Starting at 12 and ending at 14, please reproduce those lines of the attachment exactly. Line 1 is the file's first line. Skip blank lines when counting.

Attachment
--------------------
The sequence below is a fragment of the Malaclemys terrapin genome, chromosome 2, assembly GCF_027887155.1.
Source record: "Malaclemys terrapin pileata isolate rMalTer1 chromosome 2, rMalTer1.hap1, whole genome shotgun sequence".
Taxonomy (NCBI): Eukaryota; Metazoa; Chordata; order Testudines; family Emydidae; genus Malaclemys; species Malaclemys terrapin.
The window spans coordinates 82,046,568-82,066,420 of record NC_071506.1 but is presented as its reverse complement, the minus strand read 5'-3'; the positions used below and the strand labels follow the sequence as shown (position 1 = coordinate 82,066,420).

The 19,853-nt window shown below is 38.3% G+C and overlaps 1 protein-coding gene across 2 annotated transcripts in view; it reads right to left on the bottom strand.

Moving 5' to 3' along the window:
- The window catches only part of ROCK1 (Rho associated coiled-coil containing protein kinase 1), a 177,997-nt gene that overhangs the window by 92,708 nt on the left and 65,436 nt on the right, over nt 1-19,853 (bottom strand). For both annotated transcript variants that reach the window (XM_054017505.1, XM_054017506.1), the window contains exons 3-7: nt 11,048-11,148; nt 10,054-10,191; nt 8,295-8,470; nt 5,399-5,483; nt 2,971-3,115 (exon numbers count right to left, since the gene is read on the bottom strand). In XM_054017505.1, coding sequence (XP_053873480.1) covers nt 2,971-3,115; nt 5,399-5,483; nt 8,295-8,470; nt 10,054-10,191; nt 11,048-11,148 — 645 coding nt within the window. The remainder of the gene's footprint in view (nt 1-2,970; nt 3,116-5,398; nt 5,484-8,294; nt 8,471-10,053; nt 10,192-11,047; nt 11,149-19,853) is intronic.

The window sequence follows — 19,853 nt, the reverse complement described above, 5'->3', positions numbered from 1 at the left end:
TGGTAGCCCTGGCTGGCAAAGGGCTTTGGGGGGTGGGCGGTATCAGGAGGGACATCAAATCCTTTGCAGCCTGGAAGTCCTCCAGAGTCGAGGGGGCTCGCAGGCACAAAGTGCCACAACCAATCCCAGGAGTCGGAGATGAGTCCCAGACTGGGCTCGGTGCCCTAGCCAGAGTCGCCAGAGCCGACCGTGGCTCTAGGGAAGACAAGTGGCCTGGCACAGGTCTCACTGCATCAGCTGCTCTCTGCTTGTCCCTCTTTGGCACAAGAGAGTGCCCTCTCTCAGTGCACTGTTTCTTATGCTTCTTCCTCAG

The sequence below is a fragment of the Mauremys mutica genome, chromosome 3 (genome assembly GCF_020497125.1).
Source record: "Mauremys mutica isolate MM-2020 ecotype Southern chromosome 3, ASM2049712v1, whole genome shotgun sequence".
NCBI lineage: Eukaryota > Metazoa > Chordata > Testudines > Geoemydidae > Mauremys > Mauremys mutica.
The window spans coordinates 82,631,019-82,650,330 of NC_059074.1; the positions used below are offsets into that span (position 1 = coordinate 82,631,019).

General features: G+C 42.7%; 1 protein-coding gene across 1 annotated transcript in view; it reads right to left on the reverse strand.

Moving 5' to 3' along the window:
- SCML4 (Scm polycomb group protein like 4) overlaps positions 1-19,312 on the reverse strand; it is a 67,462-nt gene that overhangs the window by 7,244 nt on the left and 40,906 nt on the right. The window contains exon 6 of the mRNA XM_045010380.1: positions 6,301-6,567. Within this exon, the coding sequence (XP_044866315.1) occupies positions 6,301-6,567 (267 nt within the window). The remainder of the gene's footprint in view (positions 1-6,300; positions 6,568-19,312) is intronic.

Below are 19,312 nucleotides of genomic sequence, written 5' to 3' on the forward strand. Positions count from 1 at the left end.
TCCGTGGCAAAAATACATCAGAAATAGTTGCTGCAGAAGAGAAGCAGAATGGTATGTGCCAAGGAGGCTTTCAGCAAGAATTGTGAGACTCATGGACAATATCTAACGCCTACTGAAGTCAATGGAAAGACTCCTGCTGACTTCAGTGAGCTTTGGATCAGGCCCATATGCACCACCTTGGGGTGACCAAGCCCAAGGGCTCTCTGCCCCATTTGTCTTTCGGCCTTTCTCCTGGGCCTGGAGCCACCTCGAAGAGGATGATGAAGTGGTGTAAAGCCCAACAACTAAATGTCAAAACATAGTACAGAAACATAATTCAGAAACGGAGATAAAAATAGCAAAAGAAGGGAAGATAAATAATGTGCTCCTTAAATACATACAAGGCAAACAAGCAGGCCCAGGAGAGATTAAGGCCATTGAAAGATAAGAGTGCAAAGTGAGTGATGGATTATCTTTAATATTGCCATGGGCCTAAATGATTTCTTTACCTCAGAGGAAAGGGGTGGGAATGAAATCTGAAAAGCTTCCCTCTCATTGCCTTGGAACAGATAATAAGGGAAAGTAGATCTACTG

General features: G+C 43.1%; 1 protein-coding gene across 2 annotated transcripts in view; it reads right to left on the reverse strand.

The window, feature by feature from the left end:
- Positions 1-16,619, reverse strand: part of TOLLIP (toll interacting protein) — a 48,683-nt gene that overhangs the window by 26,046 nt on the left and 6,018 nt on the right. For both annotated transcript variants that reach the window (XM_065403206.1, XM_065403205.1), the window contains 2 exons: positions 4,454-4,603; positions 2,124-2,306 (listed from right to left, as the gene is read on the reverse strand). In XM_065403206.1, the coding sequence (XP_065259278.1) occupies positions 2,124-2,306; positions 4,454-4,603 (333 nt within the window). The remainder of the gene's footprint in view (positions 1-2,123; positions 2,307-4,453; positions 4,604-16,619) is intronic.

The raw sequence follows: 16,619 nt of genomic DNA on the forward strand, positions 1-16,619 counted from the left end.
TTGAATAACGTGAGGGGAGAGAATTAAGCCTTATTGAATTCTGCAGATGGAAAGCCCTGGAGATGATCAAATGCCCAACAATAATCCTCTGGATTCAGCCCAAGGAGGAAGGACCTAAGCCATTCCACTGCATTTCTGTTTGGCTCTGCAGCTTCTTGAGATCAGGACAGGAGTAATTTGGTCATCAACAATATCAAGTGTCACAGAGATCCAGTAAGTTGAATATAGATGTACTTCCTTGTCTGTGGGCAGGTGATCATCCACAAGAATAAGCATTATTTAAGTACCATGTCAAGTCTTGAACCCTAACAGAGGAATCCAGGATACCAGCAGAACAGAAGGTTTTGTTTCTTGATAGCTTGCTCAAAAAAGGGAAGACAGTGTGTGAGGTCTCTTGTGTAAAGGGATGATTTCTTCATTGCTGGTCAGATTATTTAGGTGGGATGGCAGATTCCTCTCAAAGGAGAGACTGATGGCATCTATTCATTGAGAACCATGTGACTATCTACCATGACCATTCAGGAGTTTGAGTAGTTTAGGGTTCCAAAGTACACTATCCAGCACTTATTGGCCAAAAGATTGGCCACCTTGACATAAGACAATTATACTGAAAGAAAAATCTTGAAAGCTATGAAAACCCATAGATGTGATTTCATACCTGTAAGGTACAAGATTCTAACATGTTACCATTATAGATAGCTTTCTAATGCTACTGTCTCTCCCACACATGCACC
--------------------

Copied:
NCBI lineage: Eukaryota > Metazoa > Chordata > Testudines > Geoemydidae > Mauremys > Mauremys mutica.
The window spans coordinates 82,631,019-82,650,330 of NC_059074.1; the positions used below are offsets into that span (position 1 = coordinate 82,631,019).

General features: G+C 42.7%; 1 protein-coding gene across 1 annotated transcript in view; it reads right to left on the reverse strand.